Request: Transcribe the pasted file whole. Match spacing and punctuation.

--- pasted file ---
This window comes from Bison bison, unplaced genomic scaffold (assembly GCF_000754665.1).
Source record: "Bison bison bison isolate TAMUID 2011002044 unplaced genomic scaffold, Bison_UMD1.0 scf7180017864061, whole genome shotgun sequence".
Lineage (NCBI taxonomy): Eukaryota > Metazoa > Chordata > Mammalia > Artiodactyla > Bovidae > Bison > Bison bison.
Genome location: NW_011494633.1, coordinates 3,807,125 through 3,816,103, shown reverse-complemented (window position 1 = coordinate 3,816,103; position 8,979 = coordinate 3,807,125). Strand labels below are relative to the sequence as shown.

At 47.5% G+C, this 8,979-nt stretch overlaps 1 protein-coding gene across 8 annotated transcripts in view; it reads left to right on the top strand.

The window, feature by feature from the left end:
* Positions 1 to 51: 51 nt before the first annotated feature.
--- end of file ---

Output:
This window comes from Bison bison, unplaced genomic scaffold (assembly GCF_000754665.1).
Source record: "Bison bison bison isolate TAMUID 2011002044 unplaced genomic scaffold, Bison_UMD1.0 scf7180017864061, whole genome shotgun sequence".
Lineage (NCBI taxonomy): Eukaryota > Metazoa > Chordata > Mammalia > Artiodactyla > Bovidae > Bison > Bison bison.
Genome location: NW_011494633.1, coordinates 3,807,125 through 3,816,103, shown reverse-complemented (window position 1 = coordinate 3,816,103; position 8,979 = coordinate 3,807,125). Strand labels below are relative to the sequence as shown.

At 47.5% G+C, this 8,979-nt stretch overlaps 1 protein-coding gene across 8 annotated transcripts in view; it reads left to right on the top strand.

The window, feature by feature from the left end:
* Positions 1 to 51: 51 nt before the first annotated feature.